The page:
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London Borough of Harrow (18 016 011)

Category : Transport and highways > Parking and other penalties

Decision : Closed after initial enquiries

Decision date : 27 Mar 2019

The Ombudsman's final decision:

Summary: The Ombudsman does not propose investigating Mrs X’s complaint about the Council’s handling of a Penalty Charge Notice. This is because the Council has cancelled it, as Mrs X wanted, and there is no worthwhile result achievable by investigation.

The complaint

  1. Mrs X complained the Council wrongly issued her with a Penalty Charge Notice (PCN) and ignored her representations. She wanted the Council to cancel the Notice or give her an appeal right.

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The Ombudsman’s role and powers

  1. We investigate complaints about ‘maladministration’ and ‘service failure’. In this statement, I have used the word ‘fault’ to refer to these. We must also consider whether any fault has had an adverse impact on the person making the complaint. I refer to this as ‘injustice’. We provide a free service, but must use public money carefully. We may decide not to start or continue with an investigation if we believe it is unlikely further investigation will lead to a different outcome. (Local Government Act 1974, section 24A (6), as amended)
  2. We may decide not to start or continue with an investigation if we are satisfied with the actions a council has taken or proposes to take. (Local Government Act 1974, section 24A (7), as amended)

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How I considered this complaint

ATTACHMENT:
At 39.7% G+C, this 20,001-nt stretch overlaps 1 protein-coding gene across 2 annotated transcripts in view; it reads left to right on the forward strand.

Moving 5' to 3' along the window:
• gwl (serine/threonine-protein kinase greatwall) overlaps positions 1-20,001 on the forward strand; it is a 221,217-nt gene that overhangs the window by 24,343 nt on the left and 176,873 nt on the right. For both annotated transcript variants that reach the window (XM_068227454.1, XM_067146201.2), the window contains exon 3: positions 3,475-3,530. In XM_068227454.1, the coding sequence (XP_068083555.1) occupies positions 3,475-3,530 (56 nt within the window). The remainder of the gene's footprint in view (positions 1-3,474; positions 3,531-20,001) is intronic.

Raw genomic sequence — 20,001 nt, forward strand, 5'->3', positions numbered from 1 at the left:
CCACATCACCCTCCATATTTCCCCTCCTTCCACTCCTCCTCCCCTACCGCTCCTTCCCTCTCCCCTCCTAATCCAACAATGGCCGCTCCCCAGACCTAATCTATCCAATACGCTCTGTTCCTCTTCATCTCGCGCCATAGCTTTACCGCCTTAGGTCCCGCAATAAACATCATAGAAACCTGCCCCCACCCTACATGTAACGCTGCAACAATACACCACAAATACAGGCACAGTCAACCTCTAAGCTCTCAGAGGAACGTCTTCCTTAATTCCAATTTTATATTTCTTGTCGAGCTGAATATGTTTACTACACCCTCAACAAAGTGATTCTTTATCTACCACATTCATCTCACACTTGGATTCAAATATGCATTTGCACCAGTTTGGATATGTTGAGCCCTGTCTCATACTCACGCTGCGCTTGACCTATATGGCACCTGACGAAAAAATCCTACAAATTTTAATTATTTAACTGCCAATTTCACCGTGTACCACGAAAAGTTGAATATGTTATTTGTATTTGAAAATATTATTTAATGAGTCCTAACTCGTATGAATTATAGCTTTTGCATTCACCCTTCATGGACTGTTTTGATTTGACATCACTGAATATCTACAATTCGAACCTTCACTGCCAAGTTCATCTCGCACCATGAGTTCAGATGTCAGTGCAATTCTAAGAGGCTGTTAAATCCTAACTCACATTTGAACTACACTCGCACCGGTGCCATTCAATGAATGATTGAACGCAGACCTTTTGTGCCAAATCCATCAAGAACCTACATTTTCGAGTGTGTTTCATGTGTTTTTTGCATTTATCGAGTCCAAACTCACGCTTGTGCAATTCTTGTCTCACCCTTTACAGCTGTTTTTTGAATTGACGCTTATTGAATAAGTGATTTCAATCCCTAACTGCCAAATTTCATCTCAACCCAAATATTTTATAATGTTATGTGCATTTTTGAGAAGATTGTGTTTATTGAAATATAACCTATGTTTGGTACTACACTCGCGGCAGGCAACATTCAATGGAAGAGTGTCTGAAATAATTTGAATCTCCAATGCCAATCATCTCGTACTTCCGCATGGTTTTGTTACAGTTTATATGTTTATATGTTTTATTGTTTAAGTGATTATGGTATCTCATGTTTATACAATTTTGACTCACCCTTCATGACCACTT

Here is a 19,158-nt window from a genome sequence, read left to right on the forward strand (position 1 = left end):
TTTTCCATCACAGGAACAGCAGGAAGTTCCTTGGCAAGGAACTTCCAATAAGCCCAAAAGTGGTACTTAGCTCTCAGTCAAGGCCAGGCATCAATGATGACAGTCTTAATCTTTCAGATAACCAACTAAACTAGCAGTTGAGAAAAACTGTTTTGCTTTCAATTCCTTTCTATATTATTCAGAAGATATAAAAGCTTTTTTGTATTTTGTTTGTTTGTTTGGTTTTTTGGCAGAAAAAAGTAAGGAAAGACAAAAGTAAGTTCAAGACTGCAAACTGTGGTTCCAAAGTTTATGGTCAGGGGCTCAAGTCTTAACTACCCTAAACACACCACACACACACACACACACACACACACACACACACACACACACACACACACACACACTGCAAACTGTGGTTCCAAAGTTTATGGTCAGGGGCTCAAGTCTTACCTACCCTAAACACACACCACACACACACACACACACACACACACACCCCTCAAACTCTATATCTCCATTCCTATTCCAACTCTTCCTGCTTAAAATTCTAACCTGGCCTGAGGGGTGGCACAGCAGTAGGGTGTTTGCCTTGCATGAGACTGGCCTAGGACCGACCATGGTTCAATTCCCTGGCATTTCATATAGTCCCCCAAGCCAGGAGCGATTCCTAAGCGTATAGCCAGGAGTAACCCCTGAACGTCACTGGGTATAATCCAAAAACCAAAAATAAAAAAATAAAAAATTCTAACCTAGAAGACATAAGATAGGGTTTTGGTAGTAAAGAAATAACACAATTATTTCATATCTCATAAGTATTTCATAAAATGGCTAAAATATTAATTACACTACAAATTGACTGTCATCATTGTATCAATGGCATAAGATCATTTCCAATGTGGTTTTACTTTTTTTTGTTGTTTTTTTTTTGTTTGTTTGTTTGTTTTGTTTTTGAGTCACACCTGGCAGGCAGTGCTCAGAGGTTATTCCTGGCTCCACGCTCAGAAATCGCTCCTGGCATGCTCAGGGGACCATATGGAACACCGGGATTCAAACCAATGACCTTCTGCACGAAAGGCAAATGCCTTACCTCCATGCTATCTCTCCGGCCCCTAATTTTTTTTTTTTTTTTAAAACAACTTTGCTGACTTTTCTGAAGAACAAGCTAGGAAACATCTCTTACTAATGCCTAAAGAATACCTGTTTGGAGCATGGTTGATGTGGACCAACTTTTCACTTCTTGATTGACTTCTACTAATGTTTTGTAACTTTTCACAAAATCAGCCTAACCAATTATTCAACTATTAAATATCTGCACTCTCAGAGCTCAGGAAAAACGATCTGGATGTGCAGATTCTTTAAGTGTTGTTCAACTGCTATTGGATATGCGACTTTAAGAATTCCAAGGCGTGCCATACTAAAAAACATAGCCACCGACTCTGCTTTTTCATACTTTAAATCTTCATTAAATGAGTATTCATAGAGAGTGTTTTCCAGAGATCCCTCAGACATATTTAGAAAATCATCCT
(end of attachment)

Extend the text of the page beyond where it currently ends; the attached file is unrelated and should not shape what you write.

1. I have considered the information put in by Mrs X with her complaint.
  2. Mrs X had an opportunity to comment on my draft decision.

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What I found

  1. The Council issued Mrs X with a PCN.
  2. The Council issued a Charge Certificate giving Mrs X the chance to pay a reduced fine of £65.
  3. Mrs X says she put in an online challenge to the PCN which the Council acknowledged by e-mail.
  4. The Council issued a reminder about the PCN, increasing the fine to £195.
  5. Mrs X’s husband e-mailed the Council to say she had put in a challenge. He asked the Council to review it and keep the PCN at £65.
  6. The Council responded and claimed Mrs X had not put in representations within the time limit.
  7. Mrs X employed a solicitor to look in to her application for a right of appeal against the PCN to the Tribunal.
  8. Mrs X complained to the Ombudsman about the Council’s actions.
  9. Mrs X said the Council had removed her right of appeal and acted unreasonably. She said she did not want to follow the enforcement route and ask the Court to hear her appeal.
  10. Mrs X said the Council had acted unfairly in refusing to accept she had challenged the PCN from the outset.
  11. The Ombudsman asked the Council to explain its management of the PCN procedure.
  12. The Council accepted an officer had failed to take note it acknowledged receipt of Mrs X’s challenge. The Council said because of this error it would cancel the PCN, as it had failed to deal with Mrs X’s representation within the time allowed in the legislation.

Analysis

  1. The Council has accepted it was at fault and cancelled the PCN.
  2. Had Mrs X used an appeal, and been successful, it would have put her back to the beginning of the process again. This would have reinstated the opportunity to challenge the PCN and, if unsuccessful, pay the fine at the reduced rate or continue to the Tribunal.
  3. An Ombudsman investigation would not have achieved more for Mrs X.

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Final decision

  1. The Ombudsman will not investigate this complaint. This is because the Council has cancelled Mrs X’s PCN as she wanted, so there is no further worthwhile result achievable by investigation.

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Investigator's decision on behalf of the Ombudsman

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